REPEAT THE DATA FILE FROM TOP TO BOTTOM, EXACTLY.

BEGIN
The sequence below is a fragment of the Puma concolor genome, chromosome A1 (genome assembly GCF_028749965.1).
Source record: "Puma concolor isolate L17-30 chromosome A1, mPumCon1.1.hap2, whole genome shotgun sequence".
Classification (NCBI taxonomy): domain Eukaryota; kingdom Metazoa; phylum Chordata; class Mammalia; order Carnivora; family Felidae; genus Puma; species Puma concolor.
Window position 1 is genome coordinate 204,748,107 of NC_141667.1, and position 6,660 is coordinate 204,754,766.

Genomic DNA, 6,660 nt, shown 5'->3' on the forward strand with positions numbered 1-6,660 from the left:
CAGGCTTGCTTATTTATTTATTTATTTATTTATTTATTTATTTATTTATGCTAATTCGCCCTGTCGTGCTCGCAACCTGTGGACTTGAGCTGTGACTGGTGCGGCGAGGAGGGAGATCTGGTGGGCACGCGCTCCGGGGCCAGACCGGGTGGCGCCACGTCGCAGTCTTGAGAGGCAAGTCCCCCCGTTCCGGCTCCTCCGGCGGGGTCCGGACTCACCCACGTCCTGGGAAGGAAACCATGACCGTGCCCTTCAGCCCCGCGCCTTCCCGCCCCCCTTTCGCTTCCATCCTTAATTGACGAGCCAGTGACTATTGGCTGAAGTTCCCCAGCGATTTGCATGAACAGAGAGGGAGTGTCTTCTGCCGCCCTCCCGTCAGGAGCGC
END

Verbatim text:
The sequence below is a fragment of the Puma concolor genome, chromosome A1 (genome assembly GCF_028749965.1).
Source record: "Puma concolor isolate L17-30 chromosome A1, mPumCon1.1.hap2, whole genome shotgun sequence".
Classification (NCBI taxonomy): domain Eukaryota; kingdom Metazoa; phylum Chordata; class Mammalia; order Carnivora; family Felidae; genus Puma; species Puma concolor.
Window position 1 is genome coordinate 204,748,107 of NC_141667.1, and position 6,660 is coordinate 204,754,766.

Genomic DNA, 6,660 nt, shown 5'->3' on the forward strand with positions numbered 1-6,660 from the left:
CAGGCTTGCTTATTTATTTATTTATTTATTTATTTATTTATTTATTTATGCTAATTCGCCCTGTCGTGCTCGCAACCTGTGGACTTGAGCTGTGACTGGTGCGGCGAGGAGGGAGATCTGGTGGGCACGCGCTCCGGGGCCAGACCGGGTGGCGCCACGTCGCAGTCTTGAGAGGCAAGTCCCCCCGTTCCGGCTCCTCCGGCGGGGTCCGGACTCACCCACGTCCTGGGAAGGAAACCATGACCGTGCCCTTCAGCCCCGCGCCTTCCCGCCCCCCTTTCGCTTCCATCCTTAATTGACGAGCCAGTGACTATTGGCTGAAGTTCCCCAGCGATTTGCATGAACAGAGAGGGAGTGTCTTCTGCCGCCCTCCCGTCAGGAGCGC